“Man, we need ammunition,” Mr. Roy wrote to Mr. Meadows on Nov. 7, before the Texas lawmaker traveled to Georgia to try to help fight that state’s election results. “We need examples of fraud. We need it this weekend.

But Mr Roy also warned against inflammatory allegations without evidence.

“We must urge the president to tone down the rhetoric and approach the legal challenge with firmness, intelligence and efficiency without resorting to desperate fanatics or sending his base into a conspiracy frenzy,” Roy wrote Nov. 9.

Text messages show that Mr. Roy was also initially supportive of Mr. Eastman’s efforts, but grew more skeptical as the weeks progressed and evidence of widespread fraud failed to materialize.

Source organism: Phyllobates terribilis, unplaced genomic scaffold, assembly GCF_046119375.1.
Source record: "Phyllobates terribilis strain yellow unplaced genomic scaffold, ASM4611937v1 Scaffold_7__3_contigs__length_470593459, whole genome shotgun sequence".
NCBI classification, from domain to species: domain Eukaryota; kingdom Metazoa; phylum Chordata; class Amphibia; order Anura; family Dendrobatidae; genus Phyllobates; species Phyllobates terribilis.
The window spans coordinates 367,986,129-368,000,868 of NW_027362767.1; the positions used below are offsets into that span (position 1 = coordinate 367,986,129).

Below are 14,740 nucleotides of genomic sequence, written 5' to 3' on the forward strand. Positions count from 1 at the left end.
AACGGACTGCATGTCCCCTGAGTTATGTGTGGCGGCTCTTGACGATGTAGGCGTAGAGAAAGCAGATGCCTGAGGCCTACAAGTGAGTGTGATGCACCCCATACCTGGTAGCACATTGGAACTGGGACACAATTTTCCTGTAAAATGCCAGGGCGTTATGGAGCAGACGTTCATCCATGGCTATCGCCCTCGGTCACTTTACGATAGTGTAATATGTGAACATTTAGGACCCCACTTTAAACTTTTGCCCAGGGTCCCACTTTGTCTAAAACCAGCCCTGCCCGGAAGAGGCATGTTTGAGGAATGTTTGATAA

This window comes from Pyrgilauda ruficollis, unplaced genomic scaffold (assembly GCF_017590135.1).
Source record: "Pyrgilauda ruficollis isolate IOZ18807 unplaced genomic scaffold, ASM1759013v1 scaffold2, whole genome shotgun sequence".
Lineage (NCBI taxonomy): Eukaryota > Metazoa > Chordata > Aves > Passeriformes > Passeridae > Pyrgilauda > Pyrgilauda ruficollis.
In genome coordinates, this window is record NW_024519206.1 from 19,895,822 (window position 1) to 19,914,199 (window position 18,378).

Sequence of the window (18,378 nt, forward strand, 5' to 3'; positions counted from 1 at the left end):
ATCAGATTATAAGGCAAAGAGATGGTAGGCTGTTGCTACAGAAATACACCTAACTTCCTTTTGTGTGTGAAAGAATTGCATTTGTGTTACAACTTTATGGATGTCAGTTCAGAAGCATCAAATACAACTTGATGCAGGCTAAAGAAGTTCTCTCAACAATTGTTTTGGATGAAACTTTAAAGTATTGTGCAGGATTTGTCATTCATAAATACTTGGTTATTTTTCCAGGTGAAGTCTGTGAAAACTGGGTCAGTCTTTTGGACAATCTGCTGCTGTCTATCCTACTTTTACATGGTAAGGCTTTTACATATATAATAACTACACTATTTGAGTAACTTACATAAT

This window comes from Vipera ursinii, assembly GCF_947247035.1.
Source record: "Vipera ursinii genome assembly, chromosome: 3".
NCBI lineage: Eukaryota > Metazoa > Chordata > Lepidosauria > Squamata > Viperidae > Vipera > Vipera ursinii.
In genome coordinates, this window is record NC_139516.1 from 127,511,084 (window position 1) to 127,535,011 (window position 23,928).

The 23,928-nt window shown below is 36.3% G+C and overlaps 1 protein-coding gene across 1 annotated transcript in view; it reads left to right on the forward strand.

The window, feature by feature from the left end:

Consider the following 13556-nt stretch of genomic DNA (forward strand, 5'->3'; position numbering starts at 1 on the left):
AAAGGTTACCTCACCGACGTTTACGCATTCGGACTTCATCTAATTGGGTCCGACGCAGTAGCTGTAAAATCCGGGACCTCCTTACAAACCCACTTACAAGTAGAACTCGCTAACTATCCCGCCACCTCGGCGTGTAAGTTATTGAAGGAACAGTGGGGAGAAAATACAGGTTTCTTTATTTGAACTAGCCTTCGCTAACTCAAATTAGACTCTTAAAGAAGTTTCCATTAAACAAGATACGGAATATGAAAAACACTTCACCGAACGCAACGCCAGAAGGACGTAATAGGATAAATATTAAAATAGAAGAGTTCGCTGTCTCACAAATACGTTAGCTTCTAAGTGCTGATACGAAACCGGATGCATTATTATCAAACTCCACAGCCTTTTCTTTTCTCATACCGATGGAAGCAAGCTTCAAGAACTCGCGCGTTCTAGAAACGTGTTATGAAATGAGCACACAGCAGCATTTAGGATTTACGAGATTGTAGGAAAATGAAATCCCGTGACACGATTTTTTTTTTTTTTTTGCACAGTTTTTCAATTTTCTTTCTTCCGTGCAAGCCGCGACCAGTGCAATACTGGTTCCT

“The president should remind everyone,” Mr. Roy wrote to Mr. Meadows on December 31. “It’s the only way.”

“If we substitute the will of the states through the voters with a vote of Congress every 4 years,” he added, “we have destroyed the Electoral College.”

The next day, Mr. Roy followed up. If Mr. Trump “allows this to happen,” he wrote to Mr. Meadows, “we are driving a stake through the heart of the federal republic.”

On Jan. 6, the day rioters stormed the Capitol, Mr. Roy once again reached out to Mr. Meadows.

“It’s a sh*tshow,” he wrote. “Fix that now.”

Mr Meadows replied: “We are.”

Friday, Mr. Roy wrote on Twitter that he would make “no apologies for my private texts or my public stances – to those on the left or the right”.

“I support the search for truth, the fight against nonsense, then the defense of the Constitution,” he wrote.